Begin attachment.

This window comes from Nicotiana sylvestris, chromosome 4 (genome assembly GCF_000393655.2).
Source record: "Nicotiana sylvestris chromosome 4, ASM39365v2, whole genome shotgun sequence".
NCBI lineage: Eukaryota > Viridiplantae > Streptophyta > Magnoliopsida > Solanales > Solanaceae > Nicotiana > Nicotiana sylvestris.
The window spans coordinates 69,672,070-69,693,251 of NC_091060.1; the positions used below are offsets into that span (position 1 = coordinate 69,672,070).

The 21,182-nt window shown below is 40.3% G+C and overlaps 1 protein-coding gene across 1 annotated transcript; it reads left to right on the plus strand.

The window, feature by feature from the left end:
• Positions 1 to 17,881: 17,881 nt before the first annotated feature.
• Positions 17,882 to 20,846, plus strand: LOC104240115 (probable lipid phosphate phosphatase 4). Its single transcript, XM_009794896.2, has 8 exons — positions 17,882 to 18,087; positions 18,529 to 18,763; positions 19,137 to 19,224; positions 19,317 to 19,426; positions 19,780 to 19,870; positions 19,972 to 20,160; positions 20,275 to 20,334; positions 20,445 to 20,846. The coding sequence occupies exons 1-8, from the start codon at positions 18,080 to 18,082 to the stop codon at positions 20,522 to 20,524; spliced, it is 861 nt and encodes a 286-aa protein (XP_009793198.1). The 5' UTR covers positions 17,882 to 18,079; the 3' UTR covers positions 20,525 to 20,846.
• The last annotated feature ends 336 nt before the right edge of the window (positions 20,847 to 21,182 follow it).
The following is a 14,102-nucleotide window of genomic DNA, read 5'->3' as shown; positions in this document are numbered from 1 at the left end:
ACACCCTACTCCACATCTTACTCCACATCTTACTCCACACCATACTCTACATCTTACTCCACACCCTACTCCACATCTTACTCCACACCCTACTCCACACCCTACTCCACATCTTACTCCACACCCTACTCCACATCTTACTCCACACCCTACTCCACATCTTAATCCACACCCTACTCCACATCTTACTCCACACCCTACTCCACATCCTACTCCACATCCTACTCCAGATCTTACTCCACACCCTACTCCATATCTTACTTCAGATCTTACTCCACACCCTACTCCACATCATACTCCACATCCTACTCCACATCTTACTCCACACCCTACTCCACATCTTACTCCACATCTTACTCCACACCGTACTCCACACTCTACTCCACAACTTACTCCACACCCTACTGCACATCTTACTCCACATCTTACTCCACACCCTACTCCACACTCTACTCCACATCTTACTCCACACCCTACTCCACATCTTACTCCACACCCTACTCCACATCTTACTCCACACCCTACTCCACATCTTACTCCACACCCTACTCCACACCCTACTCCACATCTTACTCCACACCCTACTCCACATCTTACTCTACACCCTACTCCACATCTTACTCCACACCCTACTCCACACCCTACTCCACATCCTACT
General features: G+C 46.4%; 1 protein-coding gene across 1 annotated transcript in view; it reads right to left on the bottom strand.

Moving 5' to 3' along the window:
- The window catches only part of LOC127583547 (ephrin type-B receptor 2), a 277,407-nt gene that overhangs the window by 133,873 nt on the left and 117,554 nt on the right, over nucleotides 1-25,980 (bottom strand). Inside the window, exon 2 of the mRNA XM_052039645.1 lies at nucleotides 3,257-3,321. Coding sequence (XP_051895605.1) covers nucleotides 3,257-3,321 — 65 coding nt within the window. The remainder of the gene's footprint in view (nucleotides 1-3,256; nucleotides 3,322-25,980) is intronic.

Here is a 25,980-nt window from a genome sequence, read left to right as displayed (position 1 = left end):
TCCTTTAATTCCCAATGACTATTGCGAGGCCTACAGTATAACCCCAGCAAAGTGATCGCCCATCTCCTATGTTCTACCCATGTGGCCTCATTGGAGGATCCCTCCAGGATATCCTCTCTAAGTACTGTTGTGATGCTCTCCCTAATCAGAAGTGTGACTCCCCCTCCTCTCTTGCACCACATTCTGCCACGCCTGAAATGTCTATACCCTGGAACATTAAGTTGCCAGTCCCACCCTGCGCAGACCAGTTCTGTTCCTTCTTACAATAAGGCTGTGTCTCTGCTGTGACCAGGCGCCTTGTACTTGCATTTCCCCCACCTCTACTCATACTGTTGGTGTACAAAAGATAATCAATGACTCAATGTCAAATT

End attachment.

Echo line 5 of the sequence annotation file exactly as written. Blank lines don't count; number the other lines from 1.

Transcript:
The 21,182-nt window shown below is 40.3% G+C and overlaps 1 protein-coding gene across 1 annotated transcript; it reads left to right on the plus strand.